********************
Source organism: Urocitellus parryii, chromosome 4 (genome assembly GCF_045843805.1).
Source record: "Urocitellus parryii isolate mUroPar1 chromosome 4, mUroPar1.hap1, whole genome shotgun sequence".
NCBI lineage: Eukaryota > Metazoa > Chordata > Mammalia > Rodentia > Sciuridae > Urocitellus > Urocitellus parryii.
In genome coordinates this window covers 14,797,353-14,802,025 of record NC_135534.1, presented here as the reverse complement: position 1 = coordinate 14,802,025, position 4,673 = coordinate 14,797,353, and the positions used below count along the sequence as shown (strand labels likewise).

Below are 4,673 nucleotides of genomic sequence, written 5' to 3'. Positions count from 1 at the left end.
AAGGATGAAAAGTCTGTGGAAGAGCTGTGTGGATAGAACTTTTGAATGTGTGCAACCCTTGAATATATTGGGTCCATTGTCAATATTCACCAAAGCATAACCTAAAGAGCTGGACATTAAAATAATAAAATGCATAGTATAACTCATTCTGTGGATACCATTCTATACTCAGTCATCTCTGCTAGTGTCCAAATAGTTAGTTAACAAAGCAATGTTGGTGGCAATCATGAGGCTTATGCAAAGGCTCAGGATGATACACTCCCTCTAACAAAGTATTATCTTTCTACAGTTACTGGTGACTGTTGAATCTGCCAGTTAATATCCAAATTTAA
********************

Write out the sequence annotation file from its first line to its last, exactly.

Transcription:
Source organism: Urocitellus parryii, chromosome 4 (genome assembly GCF_045843805.1).
Source record: "Urocitellus parryii isolate mUroPar1 chromosome 4, mUroPar1.hap1, whole genome shotgun sequence".
NCBI lineage: Eukaryota > Metazoa > Chordata > Mammalia > Rodentia > Sciuridae > Urocitellus > Urocitellus parryii.
In genome coordinates this window covers 14,797,353-14,802,025 of record NC_135534.1, presented here as the reverse complement: position 1 = coordinate 14,802,025, position 4,673 = coordinate 14,797,353, and the positions used below count along the sequence as shown (strand labels likewise).

Below are 4,673 nucleotides of genomic sequence, written 5' to 3'. Positions count from 1 at the left end.
AAGGATGAAAAGTCTGTGGAAGAGCTGTGTGGATAGAACTTTTGAATGTGTGCAACCCTTGAATATATTGGGTCCATTGTCAATATTCACCAAAGCATAACCTAAAGAGCTGGACATTAAAATAATAAAATGCATAGTATAACTCATTCTGTGGATACCATTCTATACTCAGTCATCTCTGCTAGTGTCCAAATAGTTAGTTAACAAAGCAATGTTGGTGGCAATCATGAGGCTTATGCAAAGGCTCAGGATGATACACTCCCTCTAACAAAGTATTATCTTTCTACAGTTACTGGTGACTGTTGAATCTGCCAGTTAATATCCAAATTTAA